Monday, March 7, 2011

Non-GMO Seeds Purchase, Long Term Seed Storage

With most of my post and projects, I want understand and learn. I don't mind failing, I like to learn from my mistakes. I don't mean that I want to fail, but when I do I want to try to understand where it all went south, and learn for the future. However I wouldn't trust my seeds in a freezer for 25 years no matter what others tell me.

So I went ahead and purchased those 34,500 seeds I wrote about last month. I want to investigate the packaging method, the seed quality as well as germination rates. I was so suprised to find corn as a Non-GMO seed in this package. I thought the last corn that was not GM was lost in the fifties, but there it is.

The silver envelope (Mylar) arrived well packaged, semi air tight, filled with seeds. I took it upon myself to open it gently and to my surprise were some little baggies, hand labeled, filled with seeds. These bags are the size of bags I would purchase MJ in back in my high school days.

As an emergency stash of seeds, safety saved for future use, was this purchase worth it? I weighted the seeds, and headed to the box store with a pen in hand. I would say for the quality, method, and shear variety, it was a good purchase to be able to put the seeds away for future use. I have removed 50% of the seeds, resealed the original bag, placed it in my root cellar.

With the seeds I kept out, I will sow half those this year, and I have resealed a smaller bag of the rest to sow in five years. I am doing this to double check the storage approach to long term seed keeping. I want to know for myself if this approach is correct. I have often read of yearly seed rotation done by the governments of the world as well as other self sufficient farmers.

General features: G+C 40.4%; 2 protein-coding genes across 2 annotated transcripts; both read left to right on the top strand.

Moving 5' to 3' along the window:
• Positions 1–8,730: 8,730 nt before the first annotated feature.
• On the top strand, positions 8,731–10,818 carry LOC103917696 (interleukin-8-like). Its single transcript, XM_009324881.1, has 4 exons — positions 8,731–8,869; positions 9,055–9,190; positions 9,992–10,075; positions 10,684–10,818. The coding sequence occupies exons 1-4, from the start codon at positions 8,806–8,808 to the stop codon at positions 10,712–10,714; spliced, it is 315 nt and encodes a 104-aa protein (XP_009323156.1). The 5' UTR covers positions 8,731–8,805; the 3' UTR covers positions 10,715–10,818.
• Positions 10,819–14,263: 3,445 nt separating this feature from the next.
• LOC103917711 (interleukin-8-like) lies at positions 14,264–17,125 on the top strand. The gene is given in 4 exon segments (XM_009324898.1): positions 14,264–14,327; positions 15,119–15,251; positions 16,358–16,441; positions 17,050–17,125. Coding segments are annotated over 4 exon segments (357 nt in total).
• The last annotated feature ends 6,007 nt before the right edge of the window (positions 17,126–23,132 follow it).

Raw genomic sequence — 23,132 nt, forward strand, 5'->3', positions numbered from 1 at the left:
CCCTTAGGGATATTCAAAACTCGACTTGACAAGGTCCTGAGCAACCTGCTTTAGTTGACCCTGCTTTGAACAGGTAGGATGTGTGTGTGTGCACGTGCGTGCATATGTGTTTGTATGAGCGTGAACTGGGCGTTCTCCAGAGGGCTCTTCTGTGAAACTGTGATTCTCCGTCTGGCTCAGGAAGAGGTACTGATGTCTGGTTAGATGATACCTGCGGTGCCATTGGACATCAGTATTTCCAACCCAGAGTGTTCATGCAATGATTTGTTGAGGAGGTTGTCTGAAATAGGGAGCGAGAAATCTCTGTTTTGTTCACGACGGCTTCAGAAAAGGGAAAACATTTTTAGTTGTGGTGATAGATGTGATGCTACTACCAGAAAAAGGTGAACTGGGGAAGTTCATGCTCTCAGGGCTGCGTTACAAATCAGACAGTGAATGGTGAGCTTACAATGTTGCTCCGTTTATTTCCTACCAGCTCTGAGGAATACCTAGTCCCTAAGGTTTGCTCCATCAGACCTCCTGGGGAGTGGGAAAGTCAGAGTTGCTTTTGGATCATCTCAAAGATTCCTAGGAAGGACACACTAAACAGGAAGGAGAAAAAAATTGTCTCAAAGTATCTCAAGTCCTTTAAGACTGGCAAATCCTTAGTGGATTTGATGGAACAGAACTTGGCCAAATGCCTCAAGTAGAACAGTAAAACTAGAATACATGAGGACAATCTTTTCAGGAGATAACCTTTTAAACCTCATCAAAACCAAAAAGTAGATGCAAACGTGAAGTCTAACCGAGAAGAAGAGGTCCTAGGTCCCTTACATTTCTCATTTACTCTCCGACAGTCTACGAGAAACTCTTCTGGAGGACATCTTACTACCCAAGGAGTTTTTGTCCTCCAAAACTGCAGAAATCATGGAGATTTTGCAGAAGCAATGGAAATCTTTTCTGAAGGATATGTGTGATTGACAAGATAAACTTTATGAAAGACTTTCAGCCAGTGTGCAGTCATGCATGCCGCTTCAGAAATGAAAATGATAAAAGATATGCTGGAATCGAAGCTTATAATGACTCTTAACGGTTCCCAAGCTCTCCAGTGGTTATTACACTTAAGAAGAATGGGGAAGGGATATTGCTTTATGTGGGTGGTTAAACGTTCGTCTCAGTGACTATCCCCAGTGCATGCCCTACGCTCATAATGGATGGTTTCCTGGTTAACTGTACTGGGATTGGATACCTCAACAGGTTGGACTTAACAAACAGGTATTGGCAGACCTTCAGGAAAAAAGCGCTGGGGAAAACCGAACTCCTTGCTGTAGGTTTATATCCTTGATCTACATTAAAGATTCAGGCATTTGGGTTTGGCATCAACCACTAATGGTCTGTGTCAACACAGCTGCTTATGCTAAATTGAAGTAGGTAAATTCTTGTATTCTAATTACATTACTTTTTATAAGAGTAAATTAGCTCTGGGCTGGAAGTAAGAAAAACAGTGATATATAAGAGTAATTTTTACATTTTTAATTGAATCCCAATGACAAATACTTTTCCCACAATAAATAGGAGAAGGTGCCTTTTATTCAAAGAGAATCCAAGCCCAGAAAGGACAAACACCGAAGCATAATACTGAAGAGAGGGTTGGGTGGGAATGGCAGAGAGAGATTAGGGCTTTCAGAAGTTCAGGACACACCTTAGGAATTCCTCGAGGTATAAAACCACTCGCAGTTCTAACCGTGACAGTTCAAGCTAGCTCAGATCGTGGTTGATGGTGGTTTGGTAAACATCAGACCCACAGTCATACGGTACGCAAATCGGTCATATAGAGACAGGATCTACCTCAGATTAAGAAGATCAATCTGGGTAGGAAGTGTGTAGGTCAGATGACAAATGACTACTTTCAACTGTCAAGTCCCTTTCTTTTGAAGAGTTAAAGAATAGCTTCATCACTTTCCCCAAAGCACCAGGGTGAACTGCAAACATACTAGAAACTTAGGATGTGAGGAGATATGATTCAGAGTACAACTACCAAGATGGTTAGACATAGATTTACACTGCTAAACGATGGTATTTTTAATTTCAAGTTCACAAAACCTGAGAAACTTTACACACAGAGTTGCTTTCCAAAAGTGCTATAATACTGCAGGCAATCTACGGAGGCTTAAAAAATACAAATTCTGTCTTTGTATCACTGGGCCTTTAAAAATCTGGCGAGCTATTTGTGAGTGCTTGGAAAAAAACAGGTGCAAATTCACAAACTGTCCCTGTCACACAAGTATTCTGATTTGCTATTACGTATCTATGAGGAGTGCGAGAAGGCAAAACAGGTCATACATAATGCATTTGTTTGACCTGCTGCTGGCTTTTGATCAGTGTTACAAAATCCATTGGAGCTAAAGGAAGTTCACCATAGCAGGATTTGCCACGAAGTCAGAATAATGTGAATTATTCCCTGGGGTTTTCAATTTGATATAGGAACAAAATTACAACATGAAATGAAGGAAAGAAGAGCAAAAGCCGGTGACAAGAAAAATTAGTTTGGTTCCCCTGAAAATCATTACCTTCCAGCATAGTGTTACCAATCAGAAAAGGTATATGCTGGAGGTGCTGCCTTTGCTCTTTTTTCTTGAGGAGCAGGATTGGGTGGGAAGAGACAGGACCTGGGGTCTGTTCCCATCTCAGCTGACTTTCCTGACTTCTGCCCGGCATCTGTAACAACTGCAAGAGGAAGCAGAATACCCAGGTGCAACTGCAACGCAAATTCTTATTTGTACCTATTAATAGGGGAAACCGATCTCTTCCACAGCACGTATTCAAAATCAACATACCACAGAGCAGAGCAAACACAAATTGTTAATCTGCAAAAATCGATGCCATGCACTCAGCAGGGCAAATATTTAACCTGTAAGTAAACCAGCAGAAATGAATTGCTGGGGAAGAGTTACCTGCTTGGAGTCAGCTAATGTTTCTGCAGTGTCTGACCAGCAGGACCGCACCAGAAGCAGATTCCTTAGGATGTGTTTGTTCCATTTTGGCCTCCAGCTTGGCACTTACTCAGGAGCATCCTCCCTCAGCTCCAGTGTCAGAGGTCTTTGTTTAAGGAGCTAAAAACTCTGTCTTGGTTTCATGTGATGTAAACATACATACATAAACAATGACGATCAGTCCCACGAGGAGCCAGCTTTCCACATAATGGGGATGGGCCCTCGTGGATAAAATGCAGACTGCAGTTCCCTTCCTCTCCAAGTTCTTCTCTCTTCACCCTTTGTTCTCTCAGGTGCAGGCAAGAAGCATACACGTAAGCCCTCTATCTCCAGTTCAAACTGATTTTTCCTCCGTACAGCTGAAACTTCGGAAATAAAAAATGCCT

It is a great idea to rotate your seeds year to year, but it is ok to also store seeds for long term for future use. Saving your seeds year to year, and rotating them ensures that the new seeds you have do have the energy to grow.

Purchasing a seed vault/packet if you live in the city is also a great idea because in a time of food crisis it becomes a tool that can help keep you alive. You can't just put seeds into the ground and hope they grow, you have to understand the plants needs such as ph of soil, light and what conditions to grow them under and how long will it take to grow them. Armed with a simple seed sprouting chart and a good guide like.
This will teach you how to not only grow plants but also companion planting, grow two different plants together to benefit each other and protect your food from animals in some cases.

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